Cornwall and all that.

 25th August


It seems like a life time ago since we came back from our trip to Cornwall. 

Since then we’ve slept in the camper for eight nights, but only outside our children’s houses when we’ve been to visit. We find it easier than disturbing them and we’re in our own “bedroom”. We love it.

But just to finish telling you a bit about the last days of the “holiday”. 

At first I was disappointed to not be going to Spain as we had intending. Covid scuppered our plans. But so much was gained from our staycation and from being with the family, that it was all worth it. It put into perspective how important it is to be with the grandchildren and get to know them better. In fact hubby and I have decided to make more of an effort  as time is running out for us . Yes, OK , a bit morbid, but true nonetheless and we are making memories for them for when we are no longer around.

One day, after spending the morning with grandkids, we went off by ourselves, Peter carrying a rucksack with his fishing rod in, just in case. Our walk took us along the coast from one cove to another beach about two miles away. Hubby looked  longingly down at the rocks, which, it seemed, were impossible to get to. He did see a couple of people fishing and we wondered how they got down there. And it was indeed  a long way down. I thought maybe they’d walked from the beach, but that looked highly unlikely.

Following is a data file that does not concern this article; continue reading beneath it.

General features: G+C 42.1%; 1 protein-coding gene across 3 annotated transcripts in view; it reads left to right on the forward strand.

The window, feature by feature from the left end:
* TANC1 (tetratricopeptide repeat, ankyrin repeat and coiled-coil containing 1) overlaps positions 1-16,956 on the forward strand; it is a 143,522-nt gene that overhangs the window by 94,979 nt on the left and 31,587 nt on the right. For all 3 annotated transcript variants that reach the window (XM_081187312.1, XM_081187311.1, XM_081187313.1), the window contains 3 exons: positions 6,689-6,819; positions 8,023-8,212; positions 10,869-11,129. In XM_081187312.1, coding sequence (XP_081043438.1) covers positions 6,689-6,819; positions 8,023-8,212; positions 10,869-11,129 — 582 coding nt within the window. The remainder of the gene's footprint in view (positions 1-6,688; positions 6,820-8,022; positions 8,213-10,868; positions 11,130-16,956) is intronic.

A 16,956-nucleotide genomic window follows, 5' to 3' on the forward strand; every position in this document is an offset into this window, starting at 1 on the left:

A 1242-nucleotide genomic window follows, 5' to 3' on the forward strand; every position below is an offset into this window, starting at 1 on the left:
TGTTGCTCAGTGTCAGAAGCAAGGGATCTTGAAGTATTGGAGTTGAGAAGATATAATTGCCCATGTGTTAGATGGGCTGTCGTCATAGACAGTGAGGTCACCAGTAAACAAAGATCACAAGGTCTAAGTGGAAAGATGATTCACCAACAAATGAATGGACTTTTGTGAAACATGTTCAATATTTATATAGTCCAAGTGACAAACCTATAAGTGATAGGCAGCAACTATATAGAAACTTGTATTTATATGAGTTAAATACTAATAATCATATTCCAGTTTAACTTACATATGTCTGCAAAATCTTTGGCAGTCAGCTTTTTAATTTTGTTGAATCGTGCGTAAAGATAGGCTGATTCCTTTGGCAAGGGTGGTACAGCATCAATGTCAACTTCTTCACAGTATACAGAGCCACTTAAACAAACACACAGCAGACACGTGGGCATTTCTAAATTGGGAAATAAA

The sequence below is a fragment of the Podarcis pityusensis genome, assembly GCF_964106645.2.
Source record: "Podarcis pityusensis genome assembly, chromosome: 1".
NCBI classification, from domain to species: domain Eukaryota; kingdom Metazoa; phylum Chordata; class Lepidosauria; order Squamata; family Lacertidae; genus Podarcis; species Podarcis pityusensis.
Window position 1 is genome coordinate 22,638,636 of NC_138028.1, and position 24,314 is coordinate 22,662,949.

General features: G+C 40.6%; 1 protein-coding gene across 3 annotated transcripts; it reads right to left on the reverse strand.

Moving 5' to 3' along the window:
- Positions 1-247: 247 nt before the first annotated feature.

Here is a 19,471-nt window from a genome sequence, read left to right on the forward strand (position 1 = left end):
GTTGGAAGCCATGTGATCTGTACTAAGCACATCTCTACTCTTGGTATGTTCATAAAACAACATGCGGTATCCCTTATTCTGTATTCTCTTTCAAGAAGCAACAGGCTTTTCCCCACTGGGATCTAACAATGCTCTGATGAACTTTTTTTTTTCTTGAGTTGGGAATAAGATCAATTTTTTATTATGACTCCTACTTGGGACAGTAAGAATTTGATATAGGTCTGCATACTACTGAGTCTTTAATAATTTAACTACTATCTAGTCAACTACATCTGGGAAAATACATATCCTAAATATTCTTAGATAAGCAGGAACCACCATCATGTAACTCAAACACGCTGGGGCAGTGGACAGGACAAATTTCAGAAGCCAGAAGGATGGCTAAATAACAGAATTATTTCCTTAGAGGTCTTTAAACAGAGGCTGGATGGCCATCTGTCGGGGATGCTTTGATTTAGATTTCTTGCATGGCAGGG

On the way back, hubster, determined,  eventually found a gap in the hedge where there was possibly a path down. We fought our way through brambles, nettles and overgrowth, getting scratched into the bargain. But then the path became less difficult, except for being steep and craggy and we were soon on the rocks facing the ocean. These rocks wee also hard to navigate as they were sharp and spiky – not sure how to describe then really. 

Peter set himself up and after a few minutes it was obvious the sea was coming. Within half an hour he had to move twice as tide caught up with him. Wanting to get to a safer spot he moved to a corner overlooking the small cove. I settled back to soak in the afternoon sun. And although not comfortable I thought I could relax for the next hour while he fished to his hearts content. You know, get it out of his system. 

“Mazzy!” It couldn’t have been more than five minutes later. I turned hastily towards him, wondering why he’d shouted at me?

“Oh my goodness, I think you’ve got one. Flippin ‘eck.” i watched as the rod bent and dear hubby teased in his catch. “Wow, you’ve got a fish. Wow!” I tried to stumble towards him.

“Bring the bag,” he commanded. I went back for the plastic bag, which was at the bottom of the rucksack.  He hadn’t expected to be successful so was quite unprepared. He landed the mackerel. It wriggled about on the rocks. It slithered through his fingers as he tried to get a hold of it. When he did he bashed it’s head over and over on the ground in order to kill it quickly. While Peter got ready to cast again, I imagined having the fish for tea. It’s immensely satisfying eating food that you’ve caught yourself and not paid for. I don’ understand why people fish when they can’t take their catch home with them. As I’m pondering such things hubby shouts me again. What? Another? That’s too good to be true, isn’t it. But no, he has got the second one. He goes on to catch four fish within the space of half an hour. It helped that we could see the mackerel were feeding and he just had to throw out the line in the right direction. He stopped after number four because that’s all we could eat, but he could probably have landed a fair few more.